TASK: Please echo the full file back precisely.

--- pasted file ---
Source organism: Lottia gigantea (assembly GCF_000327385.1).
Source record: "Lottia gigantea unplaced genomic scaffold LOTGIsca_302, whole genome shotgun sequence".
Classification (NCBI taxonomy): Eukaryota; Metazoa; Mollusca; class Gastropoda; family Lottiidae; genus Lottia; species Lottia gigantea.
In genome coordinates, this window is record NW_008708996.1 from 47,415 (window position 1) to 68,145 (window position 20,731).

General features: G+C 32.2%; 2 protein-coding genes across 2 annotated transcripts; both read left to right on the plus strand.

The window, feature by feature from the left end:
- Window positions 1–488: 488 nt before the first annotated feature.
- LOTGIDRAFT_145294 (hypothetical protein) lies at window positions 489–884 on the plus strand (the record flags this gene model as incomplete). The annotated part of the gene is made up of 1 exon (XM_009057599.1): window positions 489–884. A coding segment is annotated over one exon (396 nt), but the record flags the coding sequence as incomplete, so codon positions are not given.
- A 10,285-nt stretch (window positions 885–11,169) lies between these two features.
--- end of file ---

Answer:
Source organism: Lottia gigantea (assembly GCF_000327385.1).
Source record: "Lottia gigantea unplaced genomic scaffold LOTGIsca_302, whole genome shotgun sequence".
Classification (NCBI taxonomy): Eukaryota; Metazoa; Mollusca; class Gastropoda; family Lottiidae; genus Lottia; species Lottia gigantea.
In genome coordinates, this window is record NW_008708996.1 from 47,415 (window position 1) to 68,145 (window position 20,731).

General features: G+C 32.2%; 2 protein-coding genes across 2 annotated transcripts; both read left to right on the plus strand.

The window, feature by feature from the left end:
- Window positions 1–488: 488 nt before the first annotated feature.
- LOTGIDRAFT_145294 (hypothetical protein) lies at window positions 489–884 on the plus strand (the record flags this gene model as incomplete). The annotated part of the gene is made up of 1 exon (XM_009057599.1): window positions 489–884. A coding segment is annotated over one exon (396 nt), but the record flags the coding sequence as incomplete, so codon positions are not given.
- A 10,285-nt stretch (window positions 885–11,169) lies between these two features.